One of the more telling indicators of Luigi Russolo's (1885–1947) Anglo-American reception is his description in Grove as an ‘Italian inventor, painter and composer’. Within this lurks the devaluation of his composing efforts in comparison to his work as the maker of intonarumori (noise instruments), his authoring of new aesthetic ideas, and his activities as a painter. There is little, perhaps, to argue with in this assessment, for (somewhat ironically) Russolo's music of the future has been consigned irrevocably to the music of the past; Raymond Fearn has suggested that ‘the musical remnants from this period have remained to a large extent in the realm of musical archaeology’. The only material traces available for musical archaeologists are the opening seven bars of the score of Il risveglio di una città (The Awakening of the City; 1913–14): the machines that were to play it were destroyed during the Second World War. The loss of Russolo's compositions has inevitably distorted our understanding of his work and has served to throw attention onto those progressive, and sometimes speculative, theoretical and mechanical aspects of it that have survived in written accounts, at the expense of those elements that are of a more traditional or pragmatic nature. Study of the remaining fragments of Il risveglio di una città, leavened with necessary doses of circumspection and speculation, forms a vital and hitherto under-utilized component to any assessment of Russolo's career.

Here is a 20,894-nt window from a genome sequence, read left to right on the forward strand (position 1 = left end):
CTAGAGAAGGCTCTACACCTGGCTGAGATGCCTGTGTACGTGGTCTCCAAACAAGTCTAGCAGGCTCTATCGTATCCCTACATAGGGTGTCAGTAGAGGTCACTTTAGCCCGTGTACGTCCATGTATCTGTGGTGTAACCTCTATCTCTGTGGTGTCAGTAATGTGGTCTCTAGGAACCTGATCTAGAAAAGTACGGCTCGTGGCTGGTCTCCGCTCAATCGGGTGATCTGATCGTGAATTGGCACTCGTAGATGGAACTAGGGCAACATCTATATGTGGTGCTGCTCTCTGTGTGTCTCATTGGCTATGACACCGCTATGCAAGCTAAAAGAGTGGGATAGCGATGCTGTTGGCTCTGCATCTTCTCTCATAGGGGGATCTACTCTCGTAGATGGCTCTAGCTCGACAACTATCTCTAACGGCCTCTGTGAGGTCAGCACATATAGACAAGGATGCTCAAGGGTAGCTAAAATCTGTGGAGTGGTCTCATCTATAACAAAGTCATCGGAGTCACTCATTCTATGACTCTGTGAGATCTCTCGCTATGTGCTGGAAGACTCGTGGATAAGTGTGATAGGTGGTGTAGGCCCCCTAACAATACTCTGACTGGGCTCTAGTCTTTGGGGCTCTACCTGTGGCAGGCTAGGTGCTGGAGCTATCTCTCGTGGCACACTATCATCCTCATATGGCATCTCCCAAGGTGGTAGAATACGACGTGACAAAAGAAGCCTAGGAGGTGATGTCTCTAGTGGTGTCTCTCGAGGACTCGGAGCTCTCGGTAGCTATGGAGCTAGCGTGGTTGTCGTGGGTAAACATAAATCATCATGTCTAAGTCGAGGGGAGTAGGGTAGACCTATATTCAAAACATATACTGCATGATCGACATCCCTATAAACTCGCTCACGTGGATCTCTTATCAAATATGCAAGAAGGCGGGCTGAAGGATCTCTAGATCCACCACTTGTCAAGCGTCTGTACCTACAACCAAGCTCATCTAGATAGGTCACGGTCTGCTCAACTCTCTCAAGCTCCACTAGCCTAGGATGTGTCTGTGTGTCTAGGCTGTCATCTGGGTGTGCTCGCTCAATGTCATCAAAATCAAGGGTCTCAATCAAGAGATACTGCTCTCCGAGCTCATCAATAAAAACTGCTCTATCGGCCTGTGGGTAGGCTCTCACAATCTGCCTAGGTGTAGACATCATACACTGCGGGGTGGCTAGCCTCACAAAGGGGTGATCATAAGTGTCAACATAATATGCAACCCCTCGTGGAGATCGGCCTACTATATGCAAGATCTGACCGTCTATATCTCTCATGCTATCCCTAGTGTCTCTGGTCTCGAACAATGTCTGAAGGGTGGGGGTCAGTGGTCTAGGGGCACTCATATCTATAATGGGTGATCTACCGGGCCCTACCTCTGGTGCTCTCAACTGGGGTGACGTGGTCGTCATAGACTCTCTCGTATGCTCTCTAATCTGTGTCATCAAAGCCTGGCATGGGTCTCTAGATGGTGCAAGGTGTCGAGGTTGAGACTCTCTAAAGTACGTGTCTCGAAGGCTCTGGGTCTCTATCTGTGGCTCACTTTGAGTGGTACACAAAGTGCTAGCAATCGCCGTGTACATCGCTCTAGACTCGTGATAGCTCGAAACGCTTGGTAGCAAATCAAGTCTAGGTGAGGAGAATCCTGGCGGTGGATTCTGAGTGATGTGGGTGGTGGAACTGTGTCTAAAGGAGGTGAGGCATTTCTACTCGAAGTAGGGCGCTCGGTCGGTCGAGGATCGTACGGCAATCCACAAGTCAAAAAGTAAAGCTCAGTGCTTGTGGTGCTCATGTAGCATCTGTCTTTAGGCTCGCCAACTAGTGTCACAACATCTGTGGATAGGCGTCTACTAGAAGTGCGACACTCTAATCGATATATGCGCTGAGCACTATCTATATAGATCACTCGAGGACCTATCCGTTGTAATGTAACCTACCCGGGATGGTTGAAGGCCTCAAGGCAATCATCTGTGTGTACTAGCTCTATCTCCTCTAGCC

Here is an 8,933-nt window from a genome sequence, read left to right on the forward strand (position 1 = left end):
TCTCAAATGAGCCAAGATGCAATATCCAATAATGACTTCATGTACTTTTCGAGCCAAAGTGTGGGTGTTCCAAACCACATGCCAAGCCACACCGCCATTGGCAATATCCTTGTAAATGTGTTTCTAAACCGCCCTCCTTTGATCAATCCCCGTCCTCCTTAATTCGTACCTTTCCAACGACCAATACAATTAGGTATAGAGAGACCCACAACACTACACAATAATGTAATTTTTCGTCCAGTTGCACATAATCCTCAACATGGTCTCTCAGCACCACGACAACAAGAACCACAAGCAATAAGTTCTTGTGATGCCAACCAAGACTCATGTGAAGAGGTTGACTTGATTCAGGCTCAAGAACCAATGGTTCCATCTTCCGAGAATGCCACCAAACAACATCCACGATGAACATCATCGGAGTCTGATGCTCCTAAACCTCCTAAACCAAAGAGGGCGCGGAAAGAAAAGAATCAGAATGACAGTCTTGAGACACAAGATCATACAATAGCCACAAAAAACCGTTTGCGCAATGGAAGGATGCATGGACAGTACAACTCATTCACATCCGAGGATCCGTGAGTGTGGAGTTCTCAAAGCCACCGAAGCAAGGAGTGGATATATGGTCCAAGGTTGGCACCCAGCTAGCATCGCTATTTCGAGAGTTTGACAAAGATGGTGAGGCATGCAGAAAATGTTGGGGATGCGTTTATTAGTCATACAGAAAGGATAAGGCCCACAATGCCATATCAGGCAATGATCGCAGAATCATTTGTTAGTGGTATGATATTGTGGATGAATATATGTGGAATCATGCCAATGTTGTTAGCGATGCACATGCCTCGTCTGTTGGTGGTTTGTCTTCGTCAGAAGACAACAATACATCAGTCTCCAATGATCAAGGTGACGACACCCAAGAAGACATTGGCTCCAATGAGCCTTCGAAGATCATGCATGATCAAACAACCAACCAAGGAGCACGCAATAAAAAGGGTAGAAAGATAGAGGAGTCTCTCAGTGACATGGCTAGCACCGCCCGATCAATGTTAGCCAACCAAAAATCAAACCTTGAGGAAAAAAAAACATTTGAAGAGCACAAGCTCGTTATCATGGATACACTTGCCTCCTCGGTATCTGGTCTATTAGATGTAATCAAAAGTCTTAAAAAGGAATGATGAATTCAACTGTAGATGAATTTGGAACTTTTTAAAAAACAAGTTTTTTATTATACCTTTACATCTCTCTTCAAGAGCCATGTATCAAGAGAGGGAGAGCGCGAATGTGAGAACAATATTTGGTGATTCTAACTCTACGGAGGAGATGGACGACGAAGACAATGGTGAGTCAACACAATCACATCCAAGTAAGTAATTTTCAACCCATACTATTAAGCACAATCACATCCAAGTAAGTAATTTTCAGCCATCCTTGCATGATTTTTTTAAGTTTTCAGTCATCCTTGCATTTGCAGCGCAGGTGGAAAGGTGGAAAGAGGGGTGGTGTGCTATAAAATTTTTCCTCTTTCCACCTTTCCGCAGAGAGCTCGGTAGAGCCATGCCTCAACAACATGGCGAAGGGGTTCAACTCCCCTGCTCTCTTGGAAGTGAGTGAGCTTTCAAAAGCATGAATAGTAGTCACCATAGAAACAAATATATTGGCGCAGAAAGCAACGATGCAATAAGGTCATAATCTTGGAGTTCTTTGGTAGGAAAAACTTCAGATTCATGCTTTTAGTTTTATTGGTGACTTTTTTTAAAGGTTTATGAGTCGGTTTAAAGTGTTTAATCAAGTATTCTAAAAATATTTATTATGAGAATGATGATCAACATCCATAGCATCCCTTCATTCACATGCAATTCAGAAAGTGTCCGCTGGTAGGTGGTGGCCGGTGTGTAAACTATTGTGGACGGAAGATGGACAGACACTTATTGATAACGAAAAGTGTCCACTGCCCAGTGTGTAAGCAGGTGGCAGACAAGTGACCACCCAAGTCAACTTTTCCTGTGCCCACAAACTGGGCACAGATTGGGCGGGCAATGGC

http://journals.cambridge.org/action/displayJournal?jid=TEM The final, definitive version of this article has been published in the Journal, Tempo, 64 (251), pp 8-16 2010, © 2010 Cambridge University Press.